Movement as Self-Care

This sounds New Age-y.

Self-care. It just sounds… indulgent. Maybe even a little unnecessary. And maybe like you immediately don’t have time for it. And you know what? You’re probably right. Because right now, you might be thinking of the half-million tasks you need to get done before you collapse in front of your latest Netflix binge. (Not you? Then please, message us and tell us your secrets!). 

But the reality is, you have time for what you make time for.

If the idea of taking time for yourself only conjures up bubble baths and wine (we don’t disagree), maybe it’s time to revisit the scope of self-care, and what it can mean to your everyday success and health. (A great place to jump off is our blog from last week, about mindfulness).

But if sitting still isn’t your favorite, a workout can help reduce your anxiety and improve your mood, while providing a host of physiological and physical benefits… and it can provide critical self-care that will enable you to re-focus on the other elements of your life that demand your attention.

Moira knows that’s up.

Self-care is generally defined as the effort needed to eat and hydrate properly, reduce stress, and build resilience for the challenges of today’s modern life. And it’s no surprise with the prevalence of technology, the need to work, and oftentimes the effort required to manage a home, finances, and child-rearing, self-care may not be at the top of your list. Typically, the time to invest into one’s own mental health takes a backseat to nearly all other obligations, but science has found out putting yourself last may be a major contributing factor to not only your sense of stress, but also your unshakable sense of burnout.

Self care can take on almost any form.

“What concerns me is that all too often, I see strong, successful professionals succumb to illness and get really, really sick and only then do they manage to get the much needed break to catch their breath or slow down and change direction,” said New York-based clinician Maria Baratta, Ph.D., L.C.S.W. “I think there’s a better way, and incorporating self care every day helps to serve as an armor to protect the energy that we need in order to survive and thrive.”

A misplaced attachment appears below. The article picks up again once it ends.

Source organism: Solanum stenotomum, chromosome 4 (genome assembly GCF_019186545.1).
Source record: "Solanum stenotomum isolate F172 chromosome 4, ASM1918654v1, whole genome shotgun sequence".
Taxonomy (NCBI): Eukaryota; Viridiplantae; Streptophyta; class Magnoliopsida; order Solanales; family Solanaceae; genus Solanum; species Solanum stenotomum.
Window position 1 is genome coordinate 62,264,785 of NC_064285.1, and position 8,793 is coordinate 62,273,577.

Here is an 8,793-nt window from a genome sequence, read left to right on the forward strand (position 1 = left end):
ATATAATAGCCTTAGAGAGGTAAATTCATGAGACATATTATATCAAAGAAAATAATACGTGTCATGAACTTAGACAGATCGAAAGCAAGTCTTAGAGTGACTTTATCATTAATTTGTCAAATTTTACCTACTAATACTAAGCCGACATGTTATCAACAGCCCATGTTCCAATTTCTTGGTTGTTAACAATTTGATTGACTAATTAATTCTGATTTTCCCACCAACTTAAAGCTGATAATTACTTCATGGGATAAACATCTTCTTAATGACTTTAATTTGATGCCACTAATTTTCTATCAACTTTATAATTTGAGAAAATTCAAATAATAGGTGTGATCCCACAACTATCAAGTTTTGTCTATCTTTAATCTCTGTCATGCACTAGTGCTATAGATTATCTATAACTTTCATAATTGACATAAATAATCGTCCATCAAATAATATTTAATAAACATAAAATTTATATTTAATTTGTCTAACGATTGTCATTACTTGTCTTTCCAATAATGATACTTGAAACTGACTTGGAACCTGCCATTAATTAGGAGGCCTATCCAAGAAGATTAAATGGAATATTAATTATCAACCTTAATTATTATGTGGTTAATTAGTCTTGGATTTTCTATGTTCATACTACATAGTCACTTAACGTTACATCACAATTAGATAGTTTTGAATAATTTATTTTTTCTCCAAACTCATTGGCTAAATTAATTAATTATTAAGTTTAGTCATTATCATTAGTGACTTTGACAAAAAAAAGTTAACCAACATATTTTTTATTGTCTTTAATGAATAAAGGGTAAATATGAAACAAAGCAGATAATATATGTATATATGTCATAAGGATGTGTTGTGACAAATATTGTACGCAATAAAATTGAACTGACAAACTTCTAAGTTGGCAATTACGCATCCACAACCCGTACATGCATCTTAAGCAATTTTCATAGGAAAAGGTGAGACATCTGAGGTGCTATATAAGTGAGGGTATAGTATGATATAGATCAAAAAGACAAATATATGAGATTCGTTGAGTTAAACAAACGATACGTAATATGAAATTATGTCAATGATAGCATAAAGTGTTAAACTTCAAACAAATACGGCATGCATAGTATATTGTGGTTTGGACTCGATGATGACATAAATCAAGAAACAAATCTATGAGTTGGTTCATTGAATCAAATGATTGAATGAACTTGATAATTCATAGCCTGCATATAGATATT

In fact, self-care can act as “emotional first aid” during particularly stressful times, explains Alice Boyes, Ph.D., author of The Anxiety Toolkit. When faced with a particularly high level stressor — the loss of a job, a breakup, or like now, a health crisis — self-care can help shuffle your focus away from the negativity. By putting well-being first, Boyes says, it can help replenish energy levels, help balance out your patience and improve your efficiency, thus increasing your ability to face your stressors head on. And don’t just think it requires a bath or alone time — it can be anything you do to step out of your current stresses, and can be enhanced by setting boundaries to avoid new ones. (Struggle with saying no? Click here to learn how to say no without the guilt).

Weird Signs You Need a Break

Your brain is amazing, and multitasking while you’re working may seem like a great idea. But with our increased need to be en pointe in multiple environments (home, work, work-from-home), those moments of decompression are ever more crucial, and should also take place more often than just “when you have time,” Baratta suggests. Be mindful of the cues that indicate you might be in need of a break. Have you noticed you’re unable to focus? Have you found yourself clumsier than usual? It might be time to step away. Turning down the distractions, taking a brief walk, and hydrating for even just a few minutes will help your brain pause. And, if you’re working from home or utilizing a hybrid schedule, things can get even more janky.